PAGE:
Penn's campus is enriched at every corner by illustrious works of art. While these installations serve the practical purpose of convenient meeting locations for students, many of them also have intriguing backgrounds and unbeknownst meanings. From looming statues to intricate gates, here are 11 statues that bring campus to life.
Brick House (2019) by Simone Leigh, Penn's latest statue upon being installed in Nov. 2020, stands at the start of Locust Walk on 34th and Walnut streets. Leigh's five-ton, 16-feet-tall work draws inspiration from the African diaspora and features cowrie shells on the woman’s braids, which symbolize wealth, femininity, and the African slave trade in which the shells were used as currency.
Covenant (1974) by Alexander Liberman stretches over Locust Walk, though is more commonly referred to by students as the "Dueling Tampons." Drawing from his Jewish roots, Liberman "hoped to create a 'feeling of bonding together for a higher purpose,'" according to Penn's Digital Art Collection. The sculpture was erected as part of Philadelphia's “One Percent for Art” legislation, which required one percent of the city's construction to be used on public art installations.
Social Consciousness (1954) by Jacob Epstein is located next to Van Pelt Library. The elaborate statue was previously housed in the Philadelphia Museum of Art before being relocated to Penn's campus in 2019. The figure on the left represents Compassion, on the right stands Death, and between rests the Eternal Mother. Epstein's work is a commentary on the sympathy, tenderness, and affliction of humanity.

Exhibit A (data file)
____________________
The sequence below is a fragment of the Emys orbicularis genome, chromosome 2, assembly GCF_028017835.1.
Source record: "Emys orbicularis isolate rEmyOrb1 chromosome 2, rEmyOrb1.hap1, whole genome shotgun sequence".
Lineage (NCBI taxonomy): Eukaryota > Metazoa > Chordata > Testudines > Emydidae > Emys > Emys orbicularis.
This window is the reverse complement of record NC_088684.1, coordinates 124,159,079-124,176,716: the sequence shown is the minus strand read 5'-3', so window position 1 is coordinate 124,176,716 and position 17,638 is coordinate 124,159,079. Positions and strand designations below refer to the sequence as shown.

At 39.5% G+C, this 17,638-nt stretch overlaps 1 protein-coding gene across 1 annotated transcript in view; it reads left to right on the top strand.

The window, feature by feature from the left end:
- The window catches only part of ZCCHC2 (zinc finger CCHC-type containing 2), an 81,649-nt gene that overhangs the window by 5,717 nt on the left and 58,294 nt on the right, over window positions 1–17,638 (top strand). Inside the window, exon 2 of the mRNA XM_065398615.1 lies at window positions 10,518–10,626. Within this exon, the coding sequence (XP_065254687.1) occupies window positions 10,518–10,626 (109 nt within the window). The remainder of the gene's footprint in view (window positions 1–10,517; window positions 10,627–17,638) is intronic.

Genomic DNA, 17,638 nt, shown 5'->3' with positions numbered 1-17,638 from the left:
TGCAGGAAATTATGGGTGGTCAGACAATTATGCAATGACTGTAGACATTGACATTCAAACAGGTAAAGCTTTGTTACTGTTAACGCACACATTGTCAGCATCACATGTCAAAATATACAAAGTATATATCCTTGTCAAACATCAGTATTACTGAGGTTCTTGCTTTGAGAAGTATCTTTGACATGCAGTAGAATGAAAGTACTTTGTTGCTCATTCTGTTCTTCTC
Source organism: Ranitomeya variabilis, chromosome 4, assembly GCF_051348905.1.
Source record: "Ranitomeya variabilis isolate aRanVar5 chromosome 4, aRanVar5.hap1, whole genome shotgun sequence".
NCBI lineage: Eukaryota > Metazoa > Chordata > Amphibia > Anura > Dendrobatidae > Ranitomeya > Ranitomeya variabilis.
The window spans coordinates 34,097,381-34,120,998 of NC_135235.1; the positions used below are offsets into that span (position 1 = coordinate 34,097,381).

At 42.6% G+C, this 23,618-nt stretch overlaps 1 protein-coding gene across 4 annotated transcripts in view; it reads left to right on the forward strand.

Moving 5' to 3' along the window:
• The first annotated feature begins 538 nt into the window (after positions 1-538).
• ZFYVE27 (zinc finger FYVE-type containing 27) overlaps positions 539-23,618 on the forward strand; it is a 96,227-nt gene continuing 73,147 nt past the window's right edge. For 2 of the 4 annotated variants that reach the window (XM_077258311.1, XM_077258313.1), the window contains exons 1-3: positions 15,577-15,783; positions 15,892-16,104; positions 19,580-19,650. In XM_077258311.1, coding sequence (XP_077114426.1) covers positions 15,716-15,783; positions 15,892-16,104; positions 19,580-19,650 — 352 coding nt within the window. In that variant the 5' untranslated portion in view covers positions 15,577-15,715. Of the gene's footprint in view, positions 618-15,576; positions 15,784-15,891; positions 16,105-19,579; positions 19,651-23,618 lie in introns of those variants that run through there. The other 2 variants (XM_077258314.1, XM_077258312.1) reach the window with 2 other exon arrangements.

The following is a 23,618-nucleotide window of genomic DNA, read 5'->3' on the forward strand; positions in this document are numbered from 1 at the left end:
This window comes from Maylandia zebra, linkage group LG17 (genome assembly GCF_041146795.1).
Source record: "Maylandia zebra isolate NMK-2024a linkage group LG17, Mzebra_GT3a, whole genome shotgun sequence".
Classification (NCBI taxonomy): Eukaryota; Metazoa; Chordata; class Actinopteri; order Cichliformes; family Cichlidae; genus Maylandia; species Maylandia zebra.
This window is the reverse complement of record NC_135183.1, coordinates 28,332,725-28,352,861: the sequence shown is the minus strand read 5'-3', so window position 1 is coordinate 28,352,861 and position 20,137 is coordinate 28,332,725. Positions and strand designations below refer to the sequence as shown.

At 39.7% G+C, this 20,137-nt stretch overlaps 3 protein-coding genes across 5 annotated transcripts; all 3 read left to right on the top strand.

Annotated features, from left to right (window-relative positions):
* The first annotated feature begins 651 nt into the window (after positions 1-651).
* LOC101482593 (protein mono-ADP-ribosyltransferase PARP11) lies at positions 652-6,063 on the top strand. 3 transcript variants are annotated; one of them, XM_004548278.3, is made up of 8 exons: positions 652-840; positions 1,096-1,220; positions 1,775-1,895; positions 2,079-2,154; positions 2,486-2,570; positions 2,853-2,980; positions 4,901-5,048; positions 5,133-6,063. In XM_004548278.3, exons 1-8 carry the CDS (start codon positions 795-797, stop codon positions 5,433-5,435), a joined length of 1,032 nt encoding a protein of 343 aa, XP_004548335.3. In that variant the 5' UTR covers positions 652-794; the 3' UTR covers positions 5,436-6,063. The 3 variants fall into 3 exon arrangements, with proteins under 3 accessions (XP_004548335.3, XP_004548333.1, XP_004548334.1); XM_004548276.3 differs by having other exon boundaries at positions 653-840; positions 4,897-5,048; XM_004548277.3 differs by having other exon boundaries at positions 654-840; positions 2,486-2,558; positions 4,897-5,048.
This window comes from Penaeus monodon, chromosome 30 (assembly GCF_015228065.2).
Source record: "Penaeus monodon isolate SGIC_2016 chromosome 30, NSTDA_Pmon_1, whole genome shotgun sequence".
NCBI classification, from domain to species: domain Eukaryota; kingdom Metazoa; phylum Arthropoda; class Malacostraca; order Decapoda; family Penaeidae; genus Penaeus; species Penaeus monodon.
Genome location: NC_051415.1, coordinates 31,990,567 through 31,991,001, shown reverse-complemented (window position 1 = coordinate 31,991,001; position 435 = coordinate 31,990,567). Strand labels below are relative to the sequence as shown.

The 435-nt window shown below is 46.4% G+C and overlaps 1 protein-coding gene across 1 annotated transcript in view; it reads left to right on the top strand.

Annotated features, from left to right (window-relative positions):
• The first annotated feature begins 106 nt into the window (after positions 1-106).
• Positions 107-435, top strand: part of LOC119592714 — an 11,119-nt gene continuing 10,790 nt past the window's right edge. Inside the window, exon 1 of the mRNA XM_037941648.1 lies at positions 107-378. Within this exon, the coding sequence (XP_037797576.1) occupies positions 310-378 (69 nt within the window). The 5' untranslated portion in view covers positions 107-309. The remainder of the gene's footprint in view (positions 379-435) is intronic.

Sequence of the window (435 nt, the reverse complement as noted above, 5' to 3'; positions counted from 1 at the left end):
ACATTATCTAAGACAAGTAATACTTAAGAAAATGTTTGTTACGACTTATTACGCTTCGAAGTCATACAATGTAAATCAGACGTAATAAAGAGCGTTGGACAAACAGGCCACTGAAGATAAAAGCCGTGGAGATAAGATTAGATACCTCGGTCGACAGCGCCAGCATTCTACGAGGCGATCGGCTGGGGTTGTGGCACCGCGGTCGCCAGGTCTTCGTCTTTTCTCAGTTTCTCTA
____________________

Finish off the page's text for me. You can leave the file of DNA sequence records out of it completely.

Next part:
Quadrature #1 (1977) by Robert Engman can be found at the end of Hamilton Walk in T.G. Miller Plaza. This is one of three of Engman's works featured on Penn's campus. Engman, a former Penn professor who taught sculpting, often incorporates mathematic principles into his pieces.
Split Button (1981) by Swedish sculptor Claes Oldenberg rests between Van Pelt Library and College Hall. Legend has it that a button fell off of Benjamin Franklin's vest, split in half, rolled across Locust Walk, and became enlarged upon coming to a stop in front of Van Pelt Library.
Life Savers (1982) by Billie Lawless is located at 38th and Spruce streets. The sculpture was gifted to Penn by local philanthropists Philip and Muriel Berman.
The Kelly Family Gates (2003) by Mark Lueders serves as the entranceway to the Charles Addams Fine Arts Hall — named after the creator of the "Addams Family" series, who attended Penn for the 1930-1931 school year. Lueders, who received his MFA from Penn in 1993, won a contest in 2003 for the gates' design, fittingly incorporating various artistic imageries and mediums for the School of Fine Arts. The hands not only represent creativity, but are also a nod to the "Addams Family" character Thing, which is a disembodied hand.
Love (1966) by Robert Indiana stands in Blanche Levy Park at the east end of Locust Walk. Indiana created several Love statues between 1966 and 1998 that can be found across the globe. Philadelphia's most notable Love statue is located in John F. Kennedy Plaza in Center City, which is more commonly known as Love Park.
Peace Symbol (1967), another work by Robert Engman featured on Penn's campus, is situated close to Van Pelt Library. This sculpture memorializes the victims of the Vietnam War, which the Penn community often demonstrated against in the 1970s.
Black Forest (1977), designed by 1963 School of Fine Arts graduate Robinson Fredenthal, stands adjacent to College Hall. Fredenthal turned from architecture to geometric sculptures after the onset of his Parkinson's disease at the age of 24.
Charles Curtis Harrison (1925) by Frank Lynn Jenkins is centered amidst the Fisher-Hassenfield building within the Quadrangle. A Philadelphia native, Harrison received his Bachelor of Arts from the University in 1862, a Masters of Arts in 1865, and an honorary LL.D. in 1911. He also served as Penn's provost from 1894-1910, and later as the university's vice president and on the board of managers of the University Museum.
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